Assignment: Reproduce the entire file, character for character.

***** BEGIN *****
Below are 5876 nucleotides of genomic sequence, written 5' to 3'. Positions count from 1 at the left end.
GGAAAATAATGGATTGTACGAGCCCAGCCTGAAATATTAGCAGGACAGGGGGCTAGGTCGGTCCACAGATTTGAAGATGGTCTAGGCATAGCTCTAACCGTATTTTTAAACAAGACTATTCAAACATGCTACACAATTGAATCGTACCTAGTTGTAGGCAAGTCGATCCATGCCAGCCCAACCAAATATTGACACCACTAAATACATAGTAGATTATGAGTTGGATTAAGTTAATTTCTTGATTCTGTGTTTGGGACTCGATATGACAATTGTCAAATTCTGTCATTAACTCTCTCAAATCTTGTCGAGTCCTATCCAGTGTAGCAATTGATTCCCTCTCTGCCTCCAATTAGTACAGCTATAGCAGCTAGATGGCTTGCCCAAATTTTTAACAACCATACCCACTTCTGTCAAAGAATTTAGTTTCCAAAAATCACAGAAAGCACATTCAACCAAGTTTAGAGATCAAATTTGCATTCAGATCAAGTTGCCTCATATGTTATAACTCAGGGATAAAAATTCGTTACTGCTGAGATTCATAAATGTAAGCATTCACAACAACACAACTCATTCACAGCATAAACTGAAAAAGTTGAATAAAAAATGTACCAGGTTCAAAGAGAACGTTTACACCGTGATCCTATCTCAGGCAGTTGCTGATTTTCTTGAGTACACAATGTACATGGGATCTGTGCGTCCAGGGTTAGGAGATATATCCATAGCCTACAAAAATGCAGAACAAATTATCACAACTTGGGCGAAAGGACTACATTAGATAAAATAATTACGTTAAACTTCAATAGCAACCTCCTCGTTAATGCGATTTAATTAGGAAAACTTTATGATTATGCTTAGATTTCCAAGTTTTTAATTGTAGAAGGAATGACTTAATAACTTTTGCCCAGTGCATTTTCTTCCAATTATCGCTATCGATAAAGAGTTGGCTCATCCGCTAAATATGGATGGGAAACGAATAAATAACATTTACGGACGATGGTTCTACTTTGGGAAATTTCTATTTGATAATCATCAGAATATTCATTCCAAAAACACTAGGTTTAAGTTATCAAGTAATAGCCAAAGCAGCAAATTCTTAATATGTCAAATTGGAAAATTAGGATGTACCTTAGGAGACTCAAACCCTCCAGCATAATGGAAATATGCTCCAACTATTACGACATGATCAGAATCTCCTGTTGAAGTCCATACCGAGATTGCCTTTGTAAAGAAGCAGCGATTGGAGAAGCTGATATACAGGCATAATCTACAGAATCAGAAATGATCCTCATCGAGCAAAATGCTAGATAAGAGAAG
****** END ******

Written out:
Below are 5876 nucleotides of genomic sequence, written 5' to 3'. Positions count from 1 at the left end.
GGAAAATAATGGATTGTACGAGCCCAGCCTGAAATATTAGCAGGACAGGGGGCTAGGTCGGTCCACAGATTTGAAGATGGTCTAGGCATAGCTCTAACCGTATTTTTAAACAAGACTATTCAAACATGCTACACAATTGAATCGTACCTAGTTGTAGGCAAGTCGATCCATGCCAGCCCAACCAAATATTGACACCACTAAATACATAGTAGATTATGAGTTGGATTAAGTTAATTTCTTGATTCTGTGTTTGGGACTCGATATGACAATTGTCAAATTCTGTCATTAACTCTCTCAAATCTTGTCGAGTCCTATCCAGTGTAGCAATTGATTCCCTCTCTGCCTCCAATTAGTACAGCTATAGCAGCTAGATGGCTTGCCCAAATTTTTAACAACCATACCCACTTCTGTCAAAGAATTTAGTTTCCAAAAATCACAGAAAGCACATTCAACCAAGTTTAGAGATCAAATTTGCATTCAGATCAAGTTGCCTCATATGTTATAACTCAGGGATAAAAATTCGTTACTGCTGAGATTCATAAATGTAAGCATTCACAACAACACAACTCATTCACAGCATAAACTGAAAAAGTTGAATAAAAAATGTACCAGGTTCAAAGAGAACGTTTACACCGTGATCCTATCTCAGGCAGTTGCTGATTTTCTTGAGTACACAATGTACATGGGATCTGTGCGTCCAGGGTTAGGAGATATATCCATAGCCTACAAAAATGCAGAACAAATTATCACAACTTGGGCGAAAGGACTACATTAGATAAAATAATTACGTTAAACTTCAATAGCAACCTCCTCGTTAATGCGATTTAATTAGGAAAACTTTATGATTATGCTTAGATTTCCAAGTTTTTAATTGTAGAAGGAATGACTTAATAACTTTTGCCCAGTGCATTTTCTTCCAATTATCGCTATCGATAAAGAGTTGGCTCATCCGCTAAATATGGATGGGAAACGAATAAATAACATTTACGGACGATGGTTCTACTTTGGGAAATTTCTATTTGATAATCATCAGAATATTCATTCCAAAAACACTAGGTTTAAGTTATCAAGTAATAGCCAAAGCAGCAAATTCTTAATATGTCAAATTGGAAAATTAGGATGTACCTTAGGAGACTCAAACCCTCCAGCATAATGGAAATATGCTCCAACTATTACGACATGATCAGAATCTCCTGTTGAAGTCCATACCGAGATTGCCTTTGTAAAGAAGCAGCGATTGGAGAAGCTGATATACAGGCATAATCTACAGAATCAGAAATGATCCTCATCGAGCAAAATGCTAGATAAGAGAAG